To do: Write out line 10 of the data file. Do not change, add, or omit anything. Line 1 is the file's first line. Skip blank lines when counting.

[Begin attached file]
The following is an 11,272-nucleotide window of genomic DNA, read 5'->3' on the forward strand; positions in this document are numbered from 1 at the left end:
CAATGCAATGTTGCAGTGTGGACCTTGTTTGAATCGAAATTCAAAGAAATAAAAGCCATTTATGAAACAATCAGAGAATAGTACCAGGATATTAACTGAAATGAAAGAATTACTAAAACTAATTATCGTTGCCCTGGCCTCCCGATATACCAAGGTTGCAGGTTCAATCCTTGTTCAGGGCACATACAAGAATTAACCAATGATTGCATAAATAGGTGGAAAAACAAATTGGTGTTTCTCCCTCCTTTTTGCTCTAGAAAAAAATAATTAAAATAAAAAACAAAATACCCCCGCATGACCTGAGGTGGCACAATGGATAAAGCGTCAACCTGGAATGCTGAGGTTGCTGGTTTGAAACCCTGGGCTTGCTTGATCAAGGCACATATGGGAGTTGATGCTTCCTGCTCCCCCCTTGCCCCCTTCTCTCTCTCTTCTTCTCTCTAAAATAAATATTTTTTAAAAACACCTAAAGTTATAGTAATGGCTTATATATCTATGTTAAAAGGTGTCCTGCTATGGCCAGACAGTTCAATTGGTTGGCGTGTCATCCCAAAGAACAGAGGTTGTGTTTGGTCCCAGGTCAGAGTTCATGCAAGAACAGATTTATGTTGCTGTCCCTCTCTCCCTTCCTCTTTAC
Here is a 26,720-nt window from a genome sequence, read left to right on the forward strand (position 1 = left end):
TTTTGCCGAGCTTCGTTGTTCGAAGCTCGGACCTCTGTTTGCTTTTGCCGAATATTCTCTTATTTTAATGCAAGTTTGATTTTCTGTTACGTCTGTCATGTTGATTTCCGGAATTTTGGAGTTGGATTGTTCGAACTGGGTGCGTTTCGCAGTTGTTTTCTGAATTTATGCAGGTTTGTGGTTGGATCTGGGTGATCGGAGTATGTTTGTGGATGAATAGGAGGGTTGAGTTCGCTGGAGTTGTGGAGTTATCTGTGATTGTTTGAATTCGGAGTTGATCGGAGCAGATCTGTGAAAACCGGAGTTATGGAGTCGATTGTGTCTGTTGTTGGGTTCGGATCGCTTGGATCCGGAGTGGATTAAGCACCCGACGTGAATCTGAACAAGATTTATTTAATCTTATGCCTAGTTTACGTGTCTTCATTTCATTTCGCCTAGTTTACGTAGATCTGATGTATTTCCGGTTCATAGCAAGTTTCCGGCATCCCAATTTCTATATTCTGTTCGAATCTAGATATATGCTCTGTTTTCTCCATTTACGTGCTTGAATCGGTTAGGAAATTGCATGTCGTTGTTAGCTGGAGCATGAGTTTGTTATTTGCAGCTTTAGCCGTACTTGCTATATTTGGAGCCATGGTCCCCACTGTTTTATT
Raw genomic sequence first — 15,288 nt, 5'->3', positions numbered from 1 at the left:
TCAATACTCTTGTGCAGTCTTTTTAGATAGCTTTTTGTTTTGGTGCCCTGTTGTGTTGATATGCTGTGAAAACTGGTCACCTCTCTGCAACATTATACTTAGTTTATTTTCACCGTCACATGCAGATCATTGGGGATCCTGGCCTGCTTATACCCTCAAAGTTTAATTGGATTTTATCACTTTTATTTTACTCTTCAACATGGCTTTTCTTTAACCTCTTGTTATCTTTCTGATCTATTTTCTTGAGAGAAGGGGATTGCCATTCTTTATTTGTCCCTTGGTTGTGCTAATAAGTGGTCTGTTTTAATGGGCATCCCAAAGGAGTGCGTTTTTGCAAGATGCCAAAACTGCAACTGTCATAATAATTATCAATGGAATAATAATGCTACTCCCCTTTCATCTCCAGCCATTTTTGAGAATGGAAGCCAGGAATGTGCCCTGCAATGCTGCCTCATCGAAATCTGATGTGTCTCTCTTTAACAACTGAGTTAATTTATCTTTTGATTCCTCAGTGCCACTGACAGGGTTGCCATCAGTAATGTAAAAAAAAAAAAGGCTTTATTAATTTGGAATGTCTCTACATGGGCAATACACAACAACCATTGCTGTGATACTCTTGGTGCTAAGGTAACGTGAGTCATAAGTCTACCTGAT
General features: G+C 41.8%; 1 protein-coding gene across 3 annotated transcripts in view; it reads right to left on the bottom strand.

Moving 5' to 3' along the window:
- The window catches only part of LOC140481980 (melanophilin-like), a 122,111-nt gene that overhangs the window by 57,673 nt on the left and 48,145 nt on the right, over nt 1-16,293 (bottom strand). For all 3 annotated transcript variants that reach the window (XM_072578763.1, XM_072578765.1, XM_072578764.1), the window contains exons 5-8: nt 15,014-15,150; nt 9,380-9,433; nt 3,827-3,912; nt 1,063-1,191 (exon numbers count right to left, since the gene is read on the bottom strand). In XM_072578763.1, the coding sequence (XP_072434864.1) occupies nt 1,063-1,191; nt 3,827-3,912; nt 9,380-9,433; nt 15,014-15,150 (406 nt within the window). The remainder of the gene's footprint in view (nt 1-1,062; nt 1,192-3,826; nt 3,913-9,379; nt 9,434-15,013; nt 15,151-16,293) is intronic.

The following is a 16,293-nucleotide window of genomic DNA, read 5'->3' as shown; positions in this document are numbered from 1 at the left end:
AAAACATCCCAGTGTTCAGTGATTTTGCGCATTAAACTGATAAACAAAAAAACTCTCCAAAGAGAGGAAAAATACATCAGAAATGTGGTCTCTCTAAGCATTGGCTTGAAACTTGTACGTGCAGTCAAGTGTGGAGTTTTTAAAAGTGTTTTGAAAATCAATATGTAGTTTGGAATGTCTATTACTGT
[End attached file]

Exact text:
The following is a 16,293-nucleotide window of genomic DNA, read 5'->3' as shown; positions in this document are numbered from 1 at the left end: